Paul Meloan – Vested Interest

In my triathlon travels a name I frequently encounter (although I have never had the pleasure of meeting him) is Gordon “Gordo” Byrn.

Gordo comes from a finance background and made himself into a top professional triathlete about a decade ago.  Having left finance to pursue triathlon coaching and writing full time (see his books here) he still frequently comments about the financial choices he’s made, and how they support the life that he wants for himself and his family.

This post here concerns bad stuff: things that could go wrong in his business and his personal life, and what steps he’s taken either to help minimize the chances of them happening, or how to mitigate their financial impact on his life if they do.

The post is not that interesting if you focus on the “what” he is reviewing, it is more interesting in the “how” and the “why” he is doing it.   Gordo has a bit of an unusual lifestyle compared to most people, and his methods for dealing with risk in his own life would be impractical for most.    Instead of that, focus on the how and why behind the process: he has given great thought to what he is trying to accomplish, considered the most likely risks that may undermine what he seeks, and then apportioned resources (which are always scarce) accordingly.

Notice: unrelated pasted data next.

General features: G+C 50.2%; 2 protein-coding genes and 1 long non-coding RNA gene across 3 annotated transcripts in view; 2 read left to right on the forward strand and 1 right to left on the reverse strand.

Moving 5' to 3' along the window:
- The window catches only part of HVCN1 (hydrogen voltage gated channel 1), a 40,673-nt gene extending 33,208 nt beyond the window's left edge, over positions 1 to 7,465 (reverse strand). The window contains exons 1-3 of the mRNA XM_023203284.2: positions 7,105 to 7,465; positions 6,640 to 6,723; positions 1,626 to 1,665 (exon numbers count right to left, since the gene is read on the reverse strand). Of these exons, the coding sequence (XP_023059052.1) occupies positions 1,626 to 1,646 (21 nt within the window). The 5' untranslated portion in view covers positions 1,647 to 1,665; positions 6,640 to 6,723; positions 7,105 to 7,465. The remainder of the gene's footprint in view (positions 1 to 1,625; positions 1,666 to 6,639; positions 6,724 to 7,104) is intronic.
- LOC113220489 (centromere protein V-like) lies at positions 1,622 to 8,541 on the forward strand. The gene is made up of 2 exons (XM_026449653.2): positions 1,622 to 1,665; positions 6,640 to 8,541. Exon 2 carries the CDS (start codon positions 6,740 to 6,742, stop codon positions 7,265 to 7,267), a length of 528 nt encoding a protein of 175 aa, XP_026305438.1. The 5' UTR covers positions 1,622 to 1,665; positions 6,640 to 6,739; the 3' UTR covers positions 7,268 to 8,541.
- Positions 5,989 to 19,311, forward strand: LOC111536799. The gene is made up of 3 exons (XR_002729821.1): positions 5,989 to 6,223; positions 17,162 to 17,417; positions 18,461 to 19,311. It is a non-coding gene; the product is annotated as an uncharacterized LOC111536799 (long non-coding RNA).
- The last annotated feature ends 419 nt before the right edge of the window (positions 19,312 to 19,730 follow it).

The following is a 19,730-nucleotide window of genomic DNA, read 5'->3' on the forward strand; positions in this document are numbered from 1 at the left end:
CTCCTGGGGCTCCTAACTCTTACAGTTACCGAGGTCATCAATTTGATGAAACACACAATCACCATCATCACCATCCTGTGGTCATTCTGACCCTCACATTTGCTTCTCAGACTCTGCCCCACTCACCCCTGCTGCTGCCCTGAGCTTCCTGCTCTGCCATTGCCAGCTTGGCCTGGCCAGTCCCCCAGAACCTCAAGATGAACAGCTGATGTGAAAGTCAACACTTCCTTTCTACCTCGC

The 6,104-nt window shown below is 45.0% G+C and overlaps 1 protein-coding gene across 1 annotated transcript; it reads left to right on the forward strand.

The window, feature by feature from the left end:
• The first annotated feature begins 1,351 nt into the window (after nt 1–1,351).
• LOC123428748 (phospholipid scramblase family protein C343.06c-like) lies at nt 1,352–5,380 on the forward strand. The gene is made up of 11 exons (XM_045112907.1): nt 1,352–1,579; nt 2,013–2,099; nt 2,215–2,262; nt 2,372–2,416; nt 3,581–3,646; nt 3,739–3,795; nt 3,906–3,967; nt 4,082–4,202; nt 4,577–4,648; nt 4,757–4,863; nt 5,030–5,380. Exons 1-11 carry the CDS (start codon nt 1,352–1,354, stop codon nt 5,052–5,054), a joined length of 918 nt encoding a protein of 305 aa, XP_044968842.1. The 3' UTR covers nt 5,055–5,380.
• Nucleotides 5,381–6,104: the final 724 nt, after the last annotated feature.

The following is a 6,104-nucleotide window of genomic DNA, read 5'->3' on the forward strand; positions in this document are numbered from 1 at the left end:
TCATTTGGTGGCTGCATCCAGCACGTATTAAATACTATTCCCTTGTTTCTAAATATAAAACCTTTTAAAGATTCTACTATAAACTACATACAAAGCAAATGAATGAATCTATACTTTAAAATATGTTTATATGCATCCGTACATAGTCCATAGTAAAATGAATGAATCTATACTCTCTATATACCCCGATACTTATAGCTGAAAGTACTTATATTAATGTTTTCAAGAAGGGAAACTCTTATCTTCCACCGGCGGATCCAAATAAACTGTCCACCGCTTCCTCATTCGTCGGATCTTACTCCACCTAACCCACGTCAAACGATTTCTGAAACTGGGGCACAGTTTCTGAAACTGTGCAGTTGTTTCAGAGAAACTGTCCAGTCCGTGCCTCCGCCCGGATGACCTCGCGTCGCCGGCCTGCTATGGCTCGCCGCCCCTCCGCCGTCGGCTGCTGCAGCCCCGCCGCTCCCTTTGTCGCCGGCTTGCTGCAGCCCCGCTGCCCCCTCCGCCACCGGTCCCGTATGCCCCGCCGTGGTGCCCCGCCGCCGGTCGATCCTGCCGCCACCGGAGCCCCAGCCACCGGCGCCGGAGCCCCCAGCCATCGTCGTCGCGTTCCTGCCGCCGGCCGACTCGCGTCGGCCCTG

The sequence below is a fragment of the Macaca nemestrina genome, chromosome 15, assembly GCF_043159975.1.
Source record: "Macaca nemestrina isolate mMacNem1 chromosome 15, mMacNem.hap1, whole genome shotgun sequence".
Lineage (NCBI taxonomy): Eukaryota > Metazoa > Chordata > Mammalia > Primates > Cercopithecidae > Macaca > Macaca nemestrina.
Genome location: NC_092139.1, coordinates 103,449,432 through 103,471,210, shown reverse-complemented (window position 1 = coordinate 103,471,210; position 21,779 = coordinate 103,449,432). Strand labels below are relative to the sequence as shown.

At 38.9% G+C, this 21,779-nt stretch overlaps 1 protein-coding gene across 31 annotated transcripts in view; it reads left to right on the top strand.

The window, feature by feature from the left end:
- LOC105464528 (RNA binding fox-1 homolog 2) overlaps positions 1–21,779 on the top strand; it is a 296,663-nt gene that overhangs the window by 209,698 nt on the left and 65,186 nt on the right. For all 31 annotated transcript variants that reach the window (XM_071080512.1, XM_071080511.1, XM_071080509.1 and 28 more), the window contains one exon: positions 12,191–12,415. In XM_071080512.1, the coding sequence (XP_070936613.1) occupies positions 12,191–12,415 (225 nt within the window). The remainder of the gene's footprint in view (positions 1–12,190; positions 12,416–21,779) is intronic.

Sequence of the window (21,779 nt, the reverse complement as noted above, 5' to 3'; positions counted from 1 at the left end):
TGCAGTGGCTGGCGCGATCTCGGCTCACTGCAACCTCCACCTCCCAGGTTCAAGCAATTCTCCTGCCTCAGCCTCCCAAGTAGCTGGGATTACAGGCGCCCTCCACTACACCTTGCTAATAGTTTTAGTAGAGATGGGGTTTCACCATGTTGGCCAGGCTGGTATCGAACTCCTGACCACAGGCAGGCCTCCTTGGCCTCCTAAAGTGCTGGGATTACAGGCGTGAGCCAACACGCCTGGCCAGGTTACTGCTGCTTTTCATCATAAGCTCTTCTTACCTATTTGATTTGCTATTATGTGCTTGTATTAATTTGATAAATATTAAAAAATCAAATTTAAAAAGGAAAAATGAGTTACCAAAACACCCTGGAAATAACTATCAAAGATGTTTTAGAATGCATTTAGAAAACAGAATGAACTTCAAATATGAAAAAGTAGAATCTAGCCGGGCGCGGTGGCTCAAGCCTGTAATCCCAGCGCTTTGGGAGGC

Some key points that are worth repeating:

1.  The time to think about bad things is when things are generally good.  When we wait for the bad things to show up, at that point we usually have neither the resources available or the opportunity to do anything meaningful about them.

2.  Insurance is really expensive until you need it.  To that end, I personally tend to under-insure nuisance items (my homeowner’s and auto policies have high deductibles) and perhaps over-insure things that would really, really suck (death, disability).

3.  There is no financial substitute for reasonable diligence (my paraphrase): wear your seatbelt, don’t get behind the wheel drunk, etc.

 

 

Paul Meloan is the co-founder and co-managing member of Aegis Wealth Management, LLC, in Bethesda, Maryland USA. Before Aegis Paul was a practicing attorney as well as working in the tax practice of Ernst & Young, LLP.

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